FIJI Water Leads Bottled Water Industry In Looking Green(er)
From the "That's one way to handle it" files: today, FIJI Water announced that they've done a lot of research and ready to fully disclose the carbon footprint of its products. They've joined the Carbon Disclosure Project (CDP) Supply Chain Leadership Collaboration, and launched a new website at Fijigreen.com in support of their efforts to become carbon negative. That's right: following the notion that measurement is the first key step to managing emissions, a bottled water company is branding itself green.
But, as we've seen time and again, bottled water is not green, from the humongous carbon footprint to the tremendous amount of unnecessary waste it creates to the world of reasons not to drink it. Even if there are pharmaceuticals in your water, its not a better choice. So what is FIJI Water trying to pull?It's sort of a new brand of greenwashing, or at least a fresh take from the bottled water industry. They're right; measuring your carbon footprint is the first step to managing emissions, but can they account for being in a "business that is fundamentally, inherently and inalterably unconscionable," according to Michael Brune of the Rainforest Action Network. TreeHugger Llloyd called it out and out greenwashing when they announced their carbon negative goals in late 2007, but, as several commenters noted, it was still a step in the right direction.
Today's press release cites some interesting stats in an attempt to show this last point, that they are making steps in the right direction, but it comes off in a "see, not all our fault or our problem" sort of way. They note that the company, "calculated its carbon emissions across every stage in the product lifecycle," and that "this comprehensive, supply chain view is important because approximately 75% of FIJI Water’s emissions result from the operations of supply chain partners, e.g. raw materials suppliers, rather than from the company’s own operations." You can take this one of two ways: that the company isn't all at fault, or that the bottled water industry, with its transportation, raw materials inputs, packaging waste, etc., is a filthy, landfill-choking, carbon-emitting mess. Either way, it doesn't really look very good for them.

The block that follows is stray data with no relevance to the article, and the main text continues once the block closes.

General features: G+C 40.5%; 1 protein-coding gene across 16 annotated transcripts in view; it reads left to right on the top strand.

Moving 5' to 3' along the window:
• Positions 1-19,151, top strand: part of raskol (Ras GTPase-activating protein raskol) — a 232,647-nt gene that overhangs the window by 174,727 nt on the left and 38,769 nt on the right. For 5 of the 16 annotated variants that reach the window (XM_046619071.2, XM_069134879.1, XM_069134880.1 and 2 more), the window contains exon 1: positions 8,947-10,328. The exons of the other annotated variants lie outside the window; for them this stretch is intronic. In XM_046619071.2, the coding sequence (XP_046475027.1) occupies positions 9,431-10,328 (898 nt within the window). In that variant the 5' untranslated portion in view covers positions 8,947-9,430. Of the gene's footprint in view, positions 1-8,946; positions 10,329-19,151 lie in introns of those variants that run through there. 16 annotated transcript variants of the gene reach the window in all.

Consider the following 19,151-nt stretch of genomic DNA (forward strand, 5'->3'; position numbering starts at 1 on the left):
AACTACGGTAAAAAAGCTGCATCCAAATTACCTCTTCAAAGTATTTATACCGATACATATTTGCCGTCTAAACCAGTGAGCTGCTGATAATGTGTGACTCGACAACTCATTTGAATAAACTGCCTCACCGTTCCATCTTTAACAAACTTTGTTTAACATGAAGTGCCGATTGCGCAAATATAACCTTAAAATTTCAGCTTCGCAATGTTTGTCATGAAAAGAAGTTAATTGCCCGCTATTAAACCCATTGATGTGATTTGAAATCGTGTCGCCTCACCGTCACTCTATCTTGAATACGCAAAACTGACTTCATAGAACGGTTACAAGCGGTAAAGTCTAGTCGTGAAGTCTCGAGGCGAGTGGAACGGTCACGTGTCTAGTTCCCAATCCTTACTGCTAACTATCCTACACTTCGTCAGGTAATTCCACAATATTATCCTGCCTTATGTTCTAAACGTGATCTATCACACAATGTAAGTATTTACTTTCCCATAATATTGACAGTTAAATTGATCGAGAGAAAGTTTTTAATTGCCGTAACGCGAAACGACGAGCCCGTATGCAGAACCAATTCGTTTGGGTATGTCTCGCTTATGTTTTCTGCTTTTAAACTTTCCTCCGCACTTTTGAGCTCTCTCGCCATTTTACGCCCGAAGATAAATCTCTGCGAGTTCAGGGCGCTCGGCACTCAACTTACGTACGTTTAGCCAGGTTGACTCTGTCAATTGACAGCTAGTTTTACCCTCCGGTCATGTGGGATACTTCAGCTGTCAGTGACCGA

As part of its greening strategy, which includes reducing actual greenhouse gas emissions 25% by 2010 by reducing packaging 20%, supplying at least 50% of the energy used at its bottling facility with renewable energy and optimizing logistics to take advantage of more carbon efficient modes of transportation, the company has partnered up with Conservation International to create carbon offsets through reforestation of Yaqara Valley, Viti Levu, Fiji. That work wouldn't necessarily get done without FIJI Water's involvement, so it's nice that they're doing it -- let's face it, the planet needs all the help it can get -- but it's not so nice that it's at the behest of a bottled water company. It's pretty tough for us to get past that.
So, perhaps the best way to sum this one up is: TreeHugger is glad to see that FIJI Water is paying attention to their carbon emissions -- because there are a lot of companies, in the bottled water industry and elsewhere, that are not -- but not very glad to see that they're using the opportunity to sell more bottled water. It's smart marketing and we suspect more bottled water companies will follow in their footsteps, but that still doesn't make it very green. Proceed with care to ::FIJI Green.
See also: ::Lipstick On A Pig Dept.: Fiji Water Goes Green, ::Pablo Calculates the True Cost of Bottled Water, ::Should We Promote the "Better" Bottled Water, and ::A World of Reasons to Ditch Bottled Water